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Cross Site Request Forgery (CSRF)


What is CSRF?

Cross-site request forgery (CSRF) is a type of browser-based attack involving a user who visits two sites:

  • A web-based user logs into one site (eg They have an active browser session/cookie on this site.
  • Later, the same user casually browses to another site (eg
  • The site emits some kind of hyperlink (<A HREF>, <FORM ACTION>, <IFRAME>, <IMG>, <SCRIPT>, etc) which tells the browser to send a request to, eg
    <img src=""/>
  • The browser requests this hyperlink. Because the user has an active session and suitable permission, performs the requested action (eg deleting random contacts).
  • Of course, the user didn't actually want to delete anything. This was a surreptitious request sent on their behalf.

How does CiviCRM protect against CSRF?

There are different techniques - some techniques are used for REST services (eg APIv3/APIv4); other techniques are used for web forms (such as HTML_QuickForm).

When should CSRF protections be required?

Requests which actively manipulate data must have CSRF protection. For example, civicrm/ajax/rest must have CSRF protection.

Requests which passively display linkable screens must not have CSRF protection. For example, civicrm/event/info must not have CSRF protection.

Many workflows involve a hybrid. For example, it is useful to have external hyperlinks to civicrm/event/register. The first page-load presents a form to a user; this page does not require CSRF protection. As the user interacts with the form (eg using rich widgets that require APIs; eg submitting the form to finish regstration), the page sends additional requests - and these do require CSRF protection.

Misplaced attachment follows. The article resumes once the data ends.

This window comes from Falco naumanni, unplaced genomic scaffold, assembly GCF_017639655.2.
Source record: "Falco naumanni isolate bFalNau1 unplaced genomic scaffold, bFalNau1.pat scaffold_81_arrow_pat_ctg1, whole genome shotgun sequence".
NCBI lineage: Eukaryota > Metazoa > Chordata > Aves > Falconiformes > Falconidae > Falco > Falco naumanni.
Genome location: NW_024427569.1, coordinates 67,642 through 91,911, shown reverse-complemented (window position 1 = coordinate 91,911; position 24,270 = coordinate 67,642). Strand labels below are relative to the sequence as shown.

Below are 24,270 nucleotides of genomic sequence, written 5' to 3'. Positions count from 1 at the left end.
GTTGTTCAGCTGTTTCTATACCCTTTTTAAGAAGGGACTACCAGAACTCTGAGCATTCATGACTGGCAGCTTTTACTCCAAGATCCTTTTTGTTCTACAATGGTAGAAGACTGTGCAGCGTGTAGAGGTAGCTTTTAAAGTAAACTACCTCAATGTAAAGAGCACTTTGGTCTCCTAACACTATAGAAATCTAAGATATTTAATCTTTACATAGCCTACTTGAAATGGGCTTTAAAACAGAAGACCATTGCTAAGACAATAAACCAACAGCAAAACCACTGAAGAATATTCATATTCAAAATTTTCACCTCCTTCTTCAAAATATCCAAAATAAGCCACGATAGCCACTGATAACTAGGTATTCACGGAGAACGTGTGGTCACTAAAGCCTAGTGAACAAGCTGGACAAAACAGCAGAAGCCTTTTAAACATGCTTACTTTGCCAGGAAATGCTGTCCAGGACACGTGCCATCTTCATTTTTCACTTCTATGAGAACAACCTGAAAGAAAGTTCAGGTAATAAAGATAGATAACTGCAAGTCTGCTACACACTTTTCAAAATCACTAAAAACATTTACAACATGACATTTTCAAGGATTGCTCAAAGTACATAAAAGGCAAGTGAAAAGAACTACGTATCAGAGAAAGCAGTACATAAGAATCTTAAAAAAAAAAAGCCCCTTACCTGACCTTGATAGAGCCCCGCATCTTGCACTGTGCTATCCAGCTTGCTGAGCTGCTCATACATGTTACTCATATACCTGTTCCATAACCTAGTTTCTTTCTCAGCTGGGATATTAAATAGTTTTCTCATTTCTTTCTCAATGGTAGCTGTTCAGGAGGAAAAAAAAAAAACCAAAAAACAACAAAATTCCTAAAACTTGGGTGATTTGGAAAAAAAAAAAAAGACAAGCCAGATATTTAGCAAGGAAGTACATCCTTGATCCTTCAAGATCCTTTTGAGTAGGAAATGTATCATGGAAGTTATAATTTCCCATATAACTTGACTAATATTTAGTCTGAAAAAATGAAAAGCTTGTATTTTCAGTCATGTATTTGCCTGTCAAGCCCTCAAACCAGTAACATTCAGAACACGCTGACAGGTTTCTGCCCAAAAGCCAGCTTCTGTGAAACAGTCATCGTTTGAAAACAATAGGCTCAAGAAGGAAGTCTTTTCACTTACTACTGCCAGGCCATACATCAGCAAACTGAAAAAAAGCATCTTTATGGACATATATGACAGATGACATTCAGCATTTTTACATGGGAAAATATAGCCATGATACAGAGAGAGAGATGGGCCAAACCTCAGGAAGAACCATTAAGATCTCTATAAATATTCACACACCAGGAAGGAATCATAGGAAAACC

All requests for APIv3 REST and APIv4 REST are assessed for CSRF risk - they must have some attribute to indicate that CSRF is not a concern. Either:

  • Send the header X-Requested-With: XMLHttpRequest.
  • Authenticate with a mechanism that is not susceptible to CSRF.

The rationales for each are examined below.

When does APIv3/APIv4 require X-Requested-With?

It varies by version, authentication mechanism, and/or end-point. For APIv3/APIv4:

  • After v5.47+, CSRF protection depends on the authentication mechanism:
    • X-Requested-With: is required if you authenticate with standard HTTP headers (Cookie: or Authorization:).
    • X-Requested-With: is not required for bespoke authentication mechanisms (X-Civi-Auth:, ?_authx=, ?api_key=).
  • Before v5.47, CSRF protection depends on the end-point URL:
    • X-Requested-With: is required by civicrm/ajax/* -- regardless of whether you use standard or bespoke authentication.
    • X-Requested-With: is not required by extern/rest.php. This is not required because extern/rest.php only supports bespoke authentication (?api_key).

How does X-Requested-With mitigate CSRF?

When the browser follows a regular HTML hyperlink, it only sends standard headers. X-Requested-With: is a custom-header. can generate HTML hyperlinks in many ways (<A HREF>, <FORM ACTION>, etc), but none of them can specify the custom-header X-Requested-With:.

Browsers will send custom-headers under some other circumstances; notably, Javascript logic can send a custom-header. However, this is subject to the standard Same Origin Policy. Javascript on can send custom-headers to; but Javascript on cannot.

What authentication mechanisms are susceptible to CSRF?

CSRF attacks exploit standard HTTP headers such as Cookie: and/or Authorization:. For example, when a user logs into, the browser makes a note to continue sending Cookie: and/or Authorization: with every subsequent request (regardless of how the request is initiated). This automatic behavior creates the opportunity for CSRF.

For contrast, consider the legacy end-point extern/rest.php. Instead of standard headers, it uses the bespoke parameter ?api_key=. The browser does not send ?api_key= automatically -- so it's not a vector for CSRF.

Hypothetically, could construct a hyperlink to extern/rest.php?api_key=MY_API_KEY. But they need to specify MY_API_KEY. If they don't specify MY_API_KEY, then the request is anonymous - and conveys no extra privileges. If they do specify MY_API_KEY, then you have a prior security compromise. CSRF countermeasures like X-Requested-With: won't protect you from an attacker who already has an API key.

In short, CSRF is an important consideration for standard browser-based authentication flows (Cookie:/Authorization:) but not for bespoke authentication flows (?api_key=, X-Civi-Auth:).


TODO: Discuss qfid mechanism